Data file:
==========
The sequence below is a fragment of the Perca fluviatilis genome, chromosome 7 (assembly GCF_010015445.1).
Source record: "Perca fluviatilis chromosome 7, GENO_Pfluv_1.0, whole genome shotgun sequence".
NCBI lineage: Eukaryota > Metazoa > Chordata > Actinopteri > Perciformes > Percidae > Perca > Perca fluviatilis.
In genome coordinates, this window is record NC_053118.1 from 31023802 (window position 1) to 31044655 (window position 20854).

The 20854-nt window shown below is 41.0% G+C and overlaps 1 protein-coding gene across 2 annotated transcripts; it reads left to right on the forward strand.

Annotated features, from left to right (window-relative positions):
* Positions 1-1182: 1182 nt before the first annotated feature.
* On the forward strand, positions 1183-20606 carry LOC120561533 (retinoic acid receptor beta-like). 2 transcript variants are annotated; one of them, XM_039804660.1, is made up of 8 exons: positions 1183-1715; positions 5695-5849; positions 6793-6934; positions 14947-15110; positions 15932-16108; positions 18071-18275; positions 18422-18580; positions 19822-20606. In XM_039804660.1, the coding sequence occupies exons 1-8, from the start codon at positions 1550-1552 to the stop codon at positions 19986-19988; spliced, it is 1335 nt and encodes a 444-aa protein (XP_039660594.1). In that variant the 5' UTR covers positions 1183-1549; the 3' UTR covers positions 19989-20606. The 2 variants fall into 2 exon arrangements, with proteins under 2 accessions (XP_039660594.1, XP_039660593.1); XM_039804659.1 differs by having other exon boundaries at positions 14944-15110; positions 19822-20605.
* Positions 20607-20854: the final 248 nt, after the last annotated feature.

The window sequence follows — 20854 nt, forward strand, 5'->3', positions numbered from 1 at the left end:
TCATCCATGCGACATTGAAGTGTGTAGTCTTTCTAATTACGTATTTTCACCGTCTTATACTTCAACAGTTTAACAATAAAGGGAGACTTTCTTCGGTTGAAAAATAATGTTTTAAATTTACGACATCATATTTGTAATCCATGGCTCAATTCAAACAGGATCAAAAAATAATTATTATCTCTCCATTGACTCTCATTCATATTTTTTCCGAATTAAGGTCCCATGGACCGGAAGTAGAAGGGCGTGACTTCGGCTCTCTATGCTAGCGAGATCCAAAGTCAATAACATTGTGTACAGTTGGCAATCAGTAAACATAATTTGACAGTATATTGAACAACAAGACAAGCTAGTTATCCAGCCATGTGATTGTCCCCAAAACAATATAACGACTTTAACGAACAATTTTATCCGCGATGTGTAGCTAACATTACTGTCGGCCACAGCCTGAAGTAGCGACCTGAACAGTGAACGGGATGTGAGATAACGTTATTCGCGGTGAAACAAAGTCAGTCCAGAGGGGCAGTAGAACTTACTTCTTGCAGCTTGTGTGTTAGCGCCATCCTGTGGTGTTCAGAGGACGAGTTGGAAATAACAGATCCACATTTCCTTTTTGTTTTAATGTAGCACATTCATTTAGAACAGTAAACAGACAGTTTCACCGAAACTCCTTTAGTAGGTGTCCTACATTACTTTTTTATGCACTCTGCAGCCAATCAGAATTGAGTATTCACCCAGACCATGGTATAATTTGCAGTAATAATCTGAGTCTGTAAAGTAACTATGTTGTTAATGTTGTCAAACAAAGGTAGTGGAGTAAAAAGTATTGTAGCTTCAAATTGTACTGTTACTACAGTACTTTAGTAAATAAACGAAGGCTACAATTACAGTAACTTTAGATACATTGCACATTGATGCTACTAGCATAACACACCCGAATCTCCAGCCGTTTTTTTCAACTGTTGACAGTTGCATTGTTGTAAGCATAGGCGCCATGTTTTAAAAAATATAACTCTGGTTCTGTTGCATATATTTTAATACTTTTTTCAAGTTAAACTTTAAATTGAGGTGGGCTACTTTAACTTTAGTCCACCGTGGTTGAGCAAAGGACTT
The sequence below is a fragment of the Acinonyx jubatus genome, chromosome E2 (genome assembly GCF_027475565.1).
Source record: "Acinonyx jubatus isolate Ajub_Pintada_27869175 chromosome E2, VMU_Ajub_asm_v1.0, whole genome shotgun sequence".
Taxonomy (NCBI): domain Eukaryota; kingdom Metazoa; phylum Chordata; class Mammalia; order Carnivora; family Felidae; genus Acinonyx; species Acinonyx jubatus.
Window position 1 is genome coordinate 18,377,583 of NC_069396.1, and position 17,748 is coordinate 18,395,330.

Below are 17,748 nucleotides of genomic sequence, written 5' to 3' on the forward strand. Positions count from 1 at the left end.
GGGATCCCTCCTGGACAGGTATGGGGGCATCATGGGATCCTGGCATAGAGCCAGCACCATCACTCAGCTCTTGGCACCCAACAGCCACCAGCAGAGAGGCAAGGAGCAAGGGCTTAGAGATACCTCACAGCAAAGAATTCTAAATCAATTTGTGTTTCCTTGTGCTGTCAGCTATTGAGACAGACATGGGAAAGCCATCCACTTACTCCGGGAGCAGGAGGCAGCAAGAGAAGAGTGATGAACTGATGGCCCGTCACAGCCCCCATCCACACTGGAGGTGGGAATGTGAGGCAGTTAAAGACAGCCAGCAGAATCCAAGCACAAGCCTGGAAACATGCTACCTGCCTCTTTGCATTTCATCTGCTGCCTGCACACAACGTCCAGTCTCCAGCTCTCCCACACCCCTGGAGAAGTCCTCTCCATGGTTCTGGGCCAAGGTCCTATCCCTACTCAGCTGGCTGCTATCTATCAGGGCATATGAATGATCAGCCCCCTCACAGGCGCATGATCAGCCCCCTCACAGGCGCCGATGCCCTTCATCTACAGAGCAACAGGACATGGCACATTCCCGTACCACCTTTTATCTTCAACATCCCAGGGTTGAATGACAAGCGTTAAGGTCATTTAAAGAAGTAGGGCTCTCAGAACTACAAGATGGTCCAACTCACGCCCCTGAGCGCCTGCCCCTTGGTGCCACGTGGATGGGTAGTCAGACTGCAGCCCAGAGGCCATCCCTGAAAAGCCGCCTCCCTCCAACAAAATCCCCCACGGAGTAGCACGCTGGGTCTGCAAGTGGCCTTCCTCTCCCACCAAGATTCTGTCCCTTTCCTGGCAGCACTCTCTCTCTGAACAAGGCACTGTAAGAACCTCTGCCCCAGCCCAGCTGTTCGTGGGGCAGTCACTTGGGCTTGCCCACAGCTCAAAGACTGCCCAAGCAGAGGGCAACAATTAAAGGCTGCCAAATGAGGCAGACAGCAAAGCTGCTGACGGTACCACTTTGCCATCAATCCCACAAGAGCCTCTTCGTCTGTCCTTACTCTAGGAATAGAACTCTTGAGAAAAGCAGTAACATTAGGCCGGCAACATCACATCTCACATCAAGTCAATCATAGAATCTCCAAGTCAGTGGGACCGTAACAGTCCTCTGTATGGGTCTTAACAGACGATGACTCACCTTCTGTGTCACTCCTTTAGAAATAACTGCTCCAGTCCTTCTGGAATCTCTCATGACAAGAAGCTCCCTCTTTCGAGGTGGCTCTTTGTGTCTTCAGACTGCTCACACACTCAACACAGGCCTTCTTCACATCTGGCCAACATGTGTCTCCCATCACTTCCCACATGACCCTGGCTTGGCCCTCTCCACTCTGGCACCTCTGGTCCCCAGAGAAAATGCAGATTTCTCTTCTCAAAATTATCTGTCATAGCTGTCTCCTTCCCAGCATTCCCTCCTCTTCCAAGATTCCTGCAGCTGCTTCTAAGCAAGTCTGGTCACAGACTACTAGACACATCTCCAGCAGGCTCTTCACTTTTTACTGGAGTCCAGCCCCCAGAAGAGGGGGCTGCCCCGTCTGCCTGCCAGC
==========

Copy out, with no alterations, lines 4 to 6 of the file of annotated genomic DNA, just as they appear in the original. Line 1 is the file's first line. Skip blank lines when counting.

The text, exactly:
In genome coordinates, this window is record NC_053118.1 from 31023802 (window position 1) to 31044655 (window position 20854).

The 20854-nt window shown below is 41.0% G+C and overlaps 1 protein-coding gene across 2 annotated transcripts; it reads left to right on the forward strand.

Annotated features, from left to right (window-relative positions):